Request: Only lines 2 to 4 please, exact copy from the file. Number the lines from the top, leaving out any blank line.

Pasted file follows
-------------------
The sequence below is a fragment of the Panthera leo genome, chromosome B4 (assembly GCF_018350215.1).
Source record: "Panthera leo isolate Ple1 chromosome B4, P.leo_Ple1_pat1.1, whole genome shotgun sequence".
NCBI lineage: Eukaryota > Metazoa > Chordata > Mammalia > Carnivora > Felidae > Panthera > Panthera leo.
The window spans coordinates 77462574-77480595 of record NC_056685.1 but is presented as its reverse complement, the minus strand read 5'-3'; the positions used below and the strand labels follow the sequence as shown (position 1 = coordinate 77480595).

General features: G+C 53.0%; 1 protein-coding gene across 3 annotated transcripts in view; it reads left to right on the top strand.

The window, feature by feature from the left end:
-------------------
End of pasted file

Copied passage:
Source record: "Panthera leo isolate Ple1 chromosome B4, P.leo_Ple1_pat1.1, whole genome shotgun sequence".
NCBI lineage: Eukaryota > Metazoa > Chordata > Mammalia > Carnivora > Felidae > Panthera > Panthera leo.
The window spans coordinates 77462574-77480595 of record NC_056685.1 but is presented as its reverse complement, the minus strand read 5'-3'; the positions used below and the strand labels follow the sequence as shown (position 1 = coordinate 77480595).